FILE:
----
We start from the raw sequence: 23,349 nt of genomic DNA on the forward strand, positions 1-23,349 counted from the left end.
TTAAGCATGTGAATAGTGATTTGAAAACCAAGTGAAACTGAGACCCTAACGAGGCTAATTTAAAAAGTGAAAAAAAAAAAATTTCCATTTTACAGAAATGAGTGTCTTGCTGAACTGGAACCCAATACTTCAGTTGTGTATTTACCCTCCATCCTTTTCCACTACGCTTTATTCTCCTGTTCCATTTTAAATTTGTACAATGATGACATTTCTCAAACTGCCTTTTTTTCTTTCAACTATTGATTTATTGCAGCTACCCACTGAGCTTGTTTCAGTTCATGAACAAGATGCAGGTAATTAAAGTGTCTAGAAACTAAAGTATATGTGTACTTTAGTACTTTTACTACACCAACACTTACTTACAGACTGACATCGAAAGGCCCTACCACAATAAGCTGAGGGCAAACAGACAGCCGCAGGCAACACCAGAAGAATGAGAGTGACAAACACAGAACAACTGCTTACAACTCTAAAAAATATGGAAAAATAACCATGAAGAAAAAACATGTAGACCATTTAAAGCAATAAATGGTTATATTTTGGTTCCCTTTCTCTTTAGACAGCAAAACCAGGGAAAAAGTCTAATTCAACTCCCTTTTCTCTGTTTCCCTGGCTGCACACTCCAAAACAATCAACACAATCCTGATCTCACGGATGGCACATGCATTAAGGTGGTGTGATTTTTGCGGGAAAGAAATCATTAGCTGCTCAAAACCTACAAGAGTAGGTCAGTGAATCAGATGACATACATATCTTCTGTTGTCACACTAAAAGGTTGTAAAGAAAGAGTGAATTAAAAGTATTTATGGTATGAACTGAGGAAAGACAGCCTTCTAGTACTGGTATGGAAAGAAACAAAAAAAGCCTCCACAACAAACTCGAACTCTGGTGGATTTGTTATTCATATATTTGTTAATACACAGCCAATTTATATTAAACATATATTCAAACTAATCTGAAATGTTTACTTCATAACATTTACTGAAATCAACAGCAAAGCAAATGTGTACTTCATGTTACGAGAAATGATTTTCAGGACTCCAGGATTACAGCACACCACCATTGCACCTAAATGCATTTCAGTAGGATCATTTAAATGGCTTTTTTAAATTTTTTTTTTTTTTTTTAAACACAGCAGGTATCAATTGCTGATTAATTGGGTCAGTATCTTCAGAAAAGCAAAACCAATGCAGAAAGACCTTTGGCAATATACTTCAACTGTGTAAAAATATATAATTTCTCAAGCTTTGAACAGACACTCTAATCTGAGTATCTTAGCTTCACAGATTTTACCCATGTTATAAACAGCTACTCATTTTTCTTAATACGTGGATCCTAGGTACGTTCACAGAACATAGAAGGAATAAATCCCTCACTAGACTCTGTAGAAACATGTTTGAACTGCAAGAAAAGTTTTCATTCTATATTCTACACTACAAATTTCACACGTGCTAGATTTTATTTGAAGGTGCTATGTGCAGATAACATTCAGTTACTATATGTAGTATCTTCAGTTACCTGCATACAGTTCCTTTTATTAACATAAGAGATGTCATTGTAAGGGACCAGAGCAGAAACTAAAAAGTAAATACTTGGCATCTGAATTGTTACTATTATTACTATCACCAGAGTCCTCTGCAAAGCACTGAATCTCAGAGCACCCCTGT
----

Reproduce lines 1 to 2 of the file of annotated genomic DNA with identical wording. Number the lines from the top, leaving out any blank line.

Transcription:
We start from the raw sequence: 23,349 nt of genomic DNA on the forward strand, positions 1-23,349 counted from the left end.
TTAAGCATGTGAATAGTGATTTGAAAACCAAGTGAAACTGAGACCCTAACGAGGCTAATTTAAAAAGTGAAAAAAAAAAAATTTCCATTTTACAGAAATGAGTGTCTTGCTGAACTGGAACCCAATACTTCAGTTGTGTATTTACCCTCCATCCTTTTCCACTACGCTTTATTCTCCTGTTCCATTTTAAATTTGTACAATGATGACATTTCTCAAACTGCCTTTTTTTCTTTCAACTATTGATTTATTGCAGCTACCCACTGAGCTTGTTTCAGTTCATGAACAAGATGCAGGTAATTAAAGTGTCTAGAAACTAAAGTATATGTGTACTTTAGTACTTTTACTACACCAACACTTACTTACAGACTGACATCGAAAGGCCCTACCACAATAAGCTGAGGGCAAACAGACAGCCGCAGGCAACACCAGAAGAATGAGAGTGACAAACACAGAACAACTGCTTACAACTCTAAAAAATATGGAAAAATAACCATGAAGAAAAAACATGTAGACCATTTAAAGCAATAAATGGTTATATTTTGGTTCCCTTTCTCTTTAGACAGCAAAACCAGGGAAAAAGTCTAATTCAACTCCCTTTTCTCTGTTTCCCTGGCTGCACACTCCAAAACAATCAACACAATCCTGATCTCACGGATGGCACATGCATTAAGGTGGTGTGATTTTTGCGGGAAAGAAATCATTAGCTGCTCAAAACCTACAAGAGTAGGTCAGTGAATCAGATGACATACATATCTTCTGTTGTCACACTAAAAGGTTGTAAAGAAAGAGTGAATTAAAAGTATTTATGGTATGAACTGAGGAAAGACAGCCTTCTAGTACTGGTATGGAAAGAAACAAAAAAAGCCTCCACAACAAACTCGAACTCTGGTGGATTTGTTATTCATATATTTGTTAATACACAGCCAATTTATATTAAACATATATTCAAACTAATCTGAAATGTTTACTTCATAACATTTACTGAAATCAACAGCAAAGCAAATGTGTACTTCATGTTACGAGAAATGATTTTCAGGACTCCAGGATTACAGCACACCACCATTGCACCTAAATGCATTTCAGTAGGATCATTTAAATGGCTTTTTTAAATTTTTTTTTTTTTTTTTAAACACAGCAGGTATCAATTGCTGATTAATTGGGTCAGTATCTTCAGAAAAGCAAAACCAATGCAGAAAGACCTTTGGCAATATACTTCAACTGTGTAAAAATATATAATTTCTCAAGCTTTGAACAGACACTCTAATCTGAGTATCTTAGCTTCACAGATTTTACCCATGTTATAAACAGCTACTCATTTTTCTTAATACGTGGATCCTAGGTACGTTCACAGAACATAGAAGGAATAAATCCCTCACTAGACTCTGTAGAAACATGTTTGAACTGCAAGAAAAGTTTTCATTCTATATTCTACACTACAAATTTCACACGTGCTAGATTTTATTTGAAGGTGCTATGTGCAGATAACATTCAGTTACTATATGTAGTATCTTCAGTTACCTGCATACAGTTCCTTTTATTAACATAAGAGATGTCATTGTAAGGGACCAGAGCAGAAACTAAAAAGTAAATACTTGGCATCTGAATTGTTACTATTATTACTATCACCAGAGTCCTCTGCAAAGCACTGAATCTCAGAGCACCCCTGT